Some people believe there was SOME SENSE in this system. http://www.mcs.surrey.ac.uk/Personal/R.Knott/Fractions/egyptian.html#rhind

    For example, suppose 5 sacks of grain are to be divided up by 8 people. Well we give each person 1/2 sack and then we take the remaining sack and divide it into 8 parts. Hooray! 1/2+1/8 = 5/8.
     
    Last edited by a moderator: Apr 22, 2017
  9. Feb 6, 2007 #8
    Werg22's method in the post#4 seemed really complicated and i didn't understand half of it. can anyone please check if there is any problem with this method:

    [tex]\frac{1}{x} + \frac{1}{y} = \frac{1}{z}[/tex]

    if i put x = z+a and y = z+b, (where and b are integers) the equation becomes:

    [tex]\frac{1}{z+a} + \frac{1}{z+b} = \frac{1}{z}[/tex]

    [tex]\frac{2z + a + b}{z^2 + az + bz + ab} = \frac{1}{z}[/tex]

    [tex]2z^2 + az + bz = z^2 + az + bz + ab[/tex]

    [tex]z^2 = ab[/tex]

    now we just have to factor z2. for example if the equation was
    1/x + 1/y = 1/2007
    we would put x = 2007+a and y = 2007+b and eventually get (2007)2 = ab. and then we just have to factor (2007)2 to find a and b.
     
    Last edited: Feb 6, 2007
  10. Feb 6, 2007 #9

    Integral

    User Avatar
    Staff Emeritus
    Science Advisor
    Gold Member

    IIRC you can do a coordinate rotation of [itex] \frac {\pi} 4 [/itex] to see that this is a hyperbola. (This is just the thin lens equation with different variable names)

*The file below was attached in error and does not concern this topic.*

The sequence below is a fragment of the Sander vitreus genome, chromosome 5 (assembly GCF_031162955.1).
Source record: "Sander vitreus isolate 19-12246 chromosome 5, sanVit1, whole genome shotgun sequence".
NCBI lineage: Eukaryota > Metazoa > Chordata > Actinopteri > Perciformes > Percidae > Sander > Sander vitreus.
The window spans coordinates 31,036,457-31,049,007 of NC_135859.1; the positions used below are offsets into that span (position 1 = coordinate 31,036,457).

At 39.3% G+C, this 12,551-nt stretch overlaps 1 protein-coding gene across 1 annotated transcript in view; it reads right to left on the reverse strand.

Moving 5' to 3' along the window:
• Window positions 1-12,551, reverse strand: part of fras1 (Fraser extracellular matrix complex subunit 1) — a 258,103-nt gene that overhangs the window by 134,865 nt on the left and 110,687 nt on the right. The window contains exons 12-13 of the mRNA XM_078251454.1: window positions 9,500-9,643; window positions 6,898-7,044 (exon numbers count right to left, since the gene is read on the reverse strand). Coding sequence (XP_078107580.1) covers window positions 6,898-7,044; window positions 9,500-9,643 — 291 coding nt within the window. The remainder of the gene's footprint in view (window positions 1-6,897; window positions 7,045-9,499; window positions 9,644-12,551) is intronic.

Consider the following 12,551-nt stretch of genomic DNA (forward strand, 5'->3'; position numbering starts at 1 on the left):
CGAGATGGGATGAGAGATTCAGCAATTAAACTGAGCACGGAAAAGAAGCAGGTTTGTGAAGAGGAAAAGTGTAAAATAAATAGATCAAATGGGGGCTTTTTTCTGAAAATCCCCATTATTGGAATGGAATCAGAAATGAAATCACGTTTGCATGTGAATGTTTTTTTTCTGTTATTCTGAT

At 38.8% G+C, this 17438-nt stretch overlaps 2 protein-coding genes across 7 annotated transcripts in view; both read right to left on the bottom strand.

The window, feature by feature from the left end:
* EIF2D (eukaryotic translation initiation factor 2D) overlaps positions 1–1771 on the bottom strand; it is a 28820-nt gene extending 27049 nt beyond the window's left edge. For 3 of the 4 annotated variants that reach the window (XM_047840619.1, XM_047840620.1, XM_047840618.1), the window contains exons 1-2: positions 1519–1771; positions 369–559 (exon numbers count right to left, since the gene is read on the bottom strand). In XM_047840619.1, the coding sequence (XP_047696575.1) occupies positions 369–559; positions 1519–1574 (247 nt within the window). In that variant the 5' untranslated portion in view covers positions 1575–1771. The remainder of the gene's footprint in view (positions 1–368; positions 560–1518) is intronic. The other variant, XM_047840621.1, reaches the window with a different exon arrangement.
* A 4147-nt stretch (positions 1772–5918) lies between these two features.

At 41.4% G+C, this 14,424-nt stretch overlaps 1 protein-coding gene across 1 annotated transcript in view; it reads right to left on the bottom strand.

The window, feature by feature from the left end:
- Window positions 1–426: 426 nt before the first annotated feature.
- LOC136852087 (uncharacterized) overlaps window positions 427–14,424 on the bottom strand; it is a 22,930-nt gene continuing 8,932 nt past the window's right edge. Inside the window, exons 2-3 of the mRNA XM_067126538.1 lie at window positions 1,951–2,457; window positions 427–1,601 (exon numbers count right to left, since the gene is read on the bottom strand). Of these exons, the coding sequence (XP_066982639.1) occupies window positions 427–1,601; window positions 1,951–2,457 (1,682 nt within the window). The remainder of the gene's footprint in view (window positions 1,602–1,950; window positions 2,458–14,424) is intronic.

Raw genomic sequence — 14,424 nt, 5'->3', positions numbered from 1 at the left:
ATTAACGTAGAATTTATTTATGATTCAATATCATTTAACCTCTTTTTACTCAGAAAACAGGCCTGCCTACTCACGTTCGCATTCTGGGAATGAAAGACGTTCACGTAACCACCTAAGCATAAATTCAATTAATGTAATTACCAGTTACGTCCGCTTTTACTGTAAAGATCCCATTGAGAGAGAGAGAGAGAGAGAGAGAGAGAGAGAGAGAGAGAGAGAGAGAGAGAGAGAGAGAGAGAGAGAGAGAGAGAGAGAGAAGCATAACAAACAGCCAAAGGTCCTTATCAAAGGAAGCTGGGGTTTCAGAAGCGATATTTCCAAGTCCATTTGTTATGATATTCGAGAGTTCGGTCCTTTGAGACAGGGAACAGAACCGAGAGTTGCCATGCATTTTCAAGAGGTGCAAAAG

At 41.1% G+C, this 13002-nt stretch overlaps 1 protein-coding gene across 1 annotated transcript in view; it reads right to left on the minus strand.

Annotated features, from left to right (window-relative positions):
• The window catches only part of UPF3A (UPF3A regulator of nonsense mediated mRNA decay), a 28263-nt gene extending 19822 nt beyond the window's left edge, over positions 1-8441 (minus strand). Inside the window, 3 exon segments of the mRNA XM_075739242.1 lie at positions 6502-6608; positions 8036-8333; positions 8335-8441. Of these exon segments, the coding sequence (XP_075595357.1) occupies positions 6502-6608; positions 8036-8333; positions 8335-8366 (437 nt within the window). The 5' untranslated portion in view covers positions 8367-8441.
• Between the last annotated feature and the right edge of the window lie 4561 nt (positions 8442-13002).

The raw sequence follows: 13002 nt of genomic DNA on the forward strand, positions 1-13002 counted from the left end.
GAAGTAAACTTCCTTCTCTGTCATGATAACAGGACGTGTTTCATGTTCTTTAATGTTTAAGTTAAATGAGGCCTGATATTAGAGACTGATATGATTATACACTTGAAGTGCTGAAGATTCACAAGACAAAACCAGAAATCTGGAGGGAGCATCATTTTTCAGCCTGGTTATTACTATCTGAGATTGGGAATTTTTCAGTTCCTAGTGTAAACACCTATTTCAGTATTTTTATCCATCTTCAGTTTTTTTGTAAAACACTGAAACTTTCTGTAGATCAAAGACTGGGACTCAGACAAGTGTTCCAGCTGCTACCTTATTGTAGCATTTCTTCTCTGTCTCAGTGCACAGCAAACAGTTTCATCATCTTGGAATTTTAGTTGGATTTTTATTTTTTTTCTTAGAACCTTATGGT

11. Feb 7, 2007 #10

    uart

    User Avatar
    Science Advisor

    That's a good solution Murshid.

    I had another solution that I didn't post. I wont post the details but I followed a similar path to werg to get it. In particular I assummed that x and y must have a common factor (something that at the time I couldn't really justify).

    My solution was basically this. Let jk be factor of z. That is, z = ajk. Then
    x = aj (j+k)
    y = ak (j+k)
    are solutions to your equation (1/x + 1/y = 1/z).

    I like your solution a lot better. It was derived without the assumption of x and y sharing a common factor, though interestingly it can be used to prove that x and y must indeed have this common factor.

    A rough proof that x and y (as per your solution) contain a non trivial common factor is as follows.

    Let x = a + z and y = b + z,
    where a and b are any factor pair of z^2

    Since perfects squares must have all their prime factors in pairs, and since ab=z^2, then either a and b are themselves both perfect squares or they contain at least one common factor.

    Case 1 : a and b are not perfect squares.
    As above, a and b contain at least one common prime factor. Also z contains all the prime factors of z^2, so z shares the same common factors as a and b above (since z^2=ab). These common factors are thereofore also common factors of x and y.

    Case 2 : a and b are both perfect squares.
    In this case we just rewrite x and y as,
    x = sqrt(a) (sqrt(a) + sqrt(b))
    y = sqrt(b) (sqrt(a) + sqrt(b))
    So clearly x and y have a common factor.

    So the original hunch that x and y must have a common factor was indeeed correct.
     
Share this great discussion with others via Reddit, Google+, Twitter, or Facebook




Loading...